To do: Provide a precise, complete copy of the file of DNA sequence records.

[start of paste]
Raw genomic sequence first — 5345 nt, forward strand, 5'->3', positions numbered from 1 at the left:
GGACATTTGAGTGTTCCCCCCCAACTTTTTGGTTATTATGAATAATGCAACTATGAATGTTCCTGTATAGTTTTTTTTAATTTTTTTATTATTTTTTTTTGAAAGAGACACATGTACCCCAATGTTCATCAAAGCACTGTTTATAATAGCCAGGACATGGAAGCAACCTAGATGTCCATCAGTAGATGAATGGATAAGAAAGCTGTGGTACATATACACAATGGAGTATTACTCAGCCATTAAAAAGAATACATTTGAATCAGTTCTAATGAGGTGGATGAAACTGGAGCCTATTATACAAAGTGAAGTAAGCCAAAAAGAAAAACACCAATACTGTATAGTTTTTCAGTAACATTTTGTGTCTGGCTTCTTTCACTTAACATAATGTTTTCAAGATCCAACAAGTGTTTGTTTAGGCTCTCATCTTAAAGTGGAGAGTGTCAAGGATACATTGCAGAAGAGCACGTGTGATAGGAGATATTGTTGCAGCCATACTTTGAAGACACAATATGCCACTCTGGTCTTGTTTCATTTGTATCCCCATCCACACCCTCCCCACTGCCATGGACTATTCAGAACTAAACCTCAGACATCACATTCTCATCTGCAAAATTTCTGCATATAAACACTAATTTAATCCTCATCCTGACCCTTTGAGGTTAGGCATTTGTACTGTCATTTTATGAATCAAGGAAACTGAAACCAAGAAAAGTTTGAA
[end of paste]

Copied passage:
Raw genomic sequence first — 5345 nt, forward strand, 5'->3', positions numbered from 1 at the left:
GGACATTTGAGTGTTCCCCCCCAACTTTTTGGTTATTATGAATAATGCAACTATGAATGTTCCTGTATAGTTTTTTTTAATTTTTTTATTATTTTTTTTTGAAAGAGACACATGTACCCCAATGTTCATCAAAGCACTGTTTATAATAGCCAGGACATGGAAGCAACCTAGATGTCCATCAGTAGATGAATGGATAAGAAAGCTGTGGTACATATACACAATGGAGTATTACTCAGCCATTAAAAAGAATACATTTGAATCAGTTCTAATGAGGTGGATGAAACTGGAGCCTATTATACAAAGTGAAGTAAGCCAAAAAGAAAAACACCAATACTGTATAGTTTTTCAGTAACATTTTGTGTCTGGCTTCTTTCACTTAACATAATGTTTTCAAGATCCAACAAGTGTTTGTTTAGGCTCTCATCTTAAAGTGGAGAGTGTCAAGGATACATTGCAGAAGAGCACGTGTGATAGGAGATATTGTTGCAGCCATACTTTGAAGACACAATATGCCACTCTGGTCTTGTTTCATTTGTATCCCCATCCACACCCTCCCCACTGCCATGGACTATTCAGAACTAAACCTCAGACATCACATTCTCATCTGCAAAATTTCTGCATATAAACACTAATTTAATCCTCATCCTGACCCTTTGAGGTTAGGCATTTGTACTGTCATTTTATGAATCAAGGAAACTGAAACCAAGAAAAGTTTGAA